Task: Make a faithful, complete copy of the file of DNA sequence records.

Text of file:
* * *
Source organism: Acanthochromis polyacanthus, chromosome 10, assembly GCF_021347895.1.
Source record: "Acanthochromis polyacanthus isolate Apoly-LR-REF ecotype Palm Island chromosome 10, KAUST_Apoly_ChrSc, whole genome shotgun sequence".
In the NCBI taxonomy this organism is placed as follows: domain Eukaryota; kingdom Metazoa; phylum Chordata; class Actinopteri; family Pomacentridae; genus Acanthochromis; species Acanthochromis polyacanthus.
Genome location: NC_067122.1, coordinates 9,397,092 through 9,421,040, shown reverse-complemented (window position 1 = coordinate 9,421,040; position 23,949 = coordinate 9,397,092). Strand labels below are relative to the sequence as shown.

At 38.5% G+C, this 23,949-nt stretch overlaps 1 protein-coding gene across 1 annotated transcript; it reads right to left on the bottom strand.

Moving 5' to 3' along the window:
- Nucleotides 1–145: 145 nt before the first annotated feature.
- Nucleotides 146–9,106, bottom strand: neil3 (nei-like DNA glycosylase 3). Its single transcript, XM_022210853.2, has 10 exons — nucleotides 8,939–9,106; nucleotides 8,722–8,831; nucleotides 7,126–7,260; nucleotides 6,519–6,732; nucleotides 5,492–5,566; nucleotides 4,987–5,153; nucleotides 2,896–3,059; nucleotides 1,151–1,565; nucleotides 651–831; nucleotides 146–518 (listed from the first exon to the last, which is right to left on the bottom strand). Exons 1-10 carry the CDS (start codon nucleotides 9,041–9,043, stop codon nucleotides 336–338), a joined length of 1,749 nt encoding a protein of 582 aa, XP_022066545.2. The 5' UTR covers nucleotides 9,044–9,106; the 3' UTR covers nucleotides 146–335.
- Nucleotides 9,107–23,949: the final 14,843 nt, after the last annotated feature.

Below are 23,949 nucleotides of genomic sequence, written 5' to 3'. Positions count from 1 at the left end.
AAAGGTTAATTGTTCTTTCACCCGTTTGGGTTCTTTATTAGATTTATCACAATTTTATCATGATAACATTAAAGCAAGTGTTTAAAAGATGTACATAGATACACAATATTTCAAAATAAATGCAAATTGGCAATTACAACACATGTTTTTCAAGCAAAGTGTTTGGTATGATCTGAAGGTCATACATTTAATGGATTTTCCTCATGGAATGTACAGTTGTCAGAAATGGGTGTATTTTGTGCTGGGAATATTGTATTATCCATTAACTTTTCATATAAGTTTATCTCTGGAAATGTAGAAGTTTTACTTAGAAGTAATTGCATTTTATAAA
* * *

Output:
Source organism: Acanthochromis polyacanthus, chromosome 10, assembly GCF_021347895.1.
Source record: "Acanthochromis polyacanthus isolate Apoly-LR-REF ecotype Palm Island chromosome 10, KAUST_Apoly_ChrSc, whole genome shotgun sequence".
In the NCBI taxonomy this organism is placed as follows: domain Eukaryota; kingdom Metazoa; phylum Chordata; class Actinopteri; family Pomacentridae; genus Acanthochromis; species Acanthochromis polyacanthus.
Genome location: NC_067122.1, coordinates 9,397,092 through 9,421,040, shown reverse-complemented (window position 1 = coordinate 9,421,040; position 23,949 = coordinate 9,397,092). Strand labels below are relative to the sequence as shown.

At 38.5% G+C, this 23,949-nt stretch overlaps 1 protein-coding gene across 1 annotated transcript; it reads right to left on the bottom strand.

Moving 5' to 3' along the window:
- Nucleotides 1–145: 145 nt before the first annotated feature.
- Nucleotides 146–9,106, bottom strand: neil3 (nei-like DNA glycosylase 3). Its single transcript, XM_022210853.2, has 10 exons — nucleotides 8,939–9,106; nucleotides 8,722–8,831; nucleotides 7,126–7,260; nucleotides 6,519–6,732; nucleotides 5,492–5,566; nucleotides 4,987–5,153; nucleotides 2,896–3,059; nucleotides 1,151–1,565; nucleotides 651–831; nucleotides 146–518 (listed from the first exon to the last, which is right to left on the bottom strand). Exons 1-10 carry the CDS (start codon nucleotides 9,041–9,043, stop codon nucleotides 336–338), a joined length of 1,749 nt encoding a protein of 582 aa, XP_022066545.2. The 5' UTR covers nucleotides 9,044–9,106; the 3' UTR covers nucleotides 146–335.
- Nucleotides 9,107–23,949: the final 14,843 nt, after the last annotated feature.

Below are 23,949 nucleotides of genomic sequence, written 5' to 3'. Positions count from 1 at the left end.
AAAGGTTAATTGTTCTTTCACCCGTTTGGGTTCTTTATTAGATTTATCACAATTTTATCATGATAACATTAAAGCAAGTGTTTAAAAGATGTACATAGATACACAATATTTCAAAATAAATGCAAATTGGCAATTACAACACATGTTTTTCAAGCAAAGTGTTTGGTATGATCTGAAGGTCATACATTTAATGGATTTTCCTCATGGAATGTACAGTTGTCAGAAATGGGTGTATTTTGTGCTGGGAATATTGTATTATCCATTAACTTTTCATATAAGTTTATCTCTGGAAATGTAGAAGTTTTACTTAGAAGTAATTGCATTTTATAAA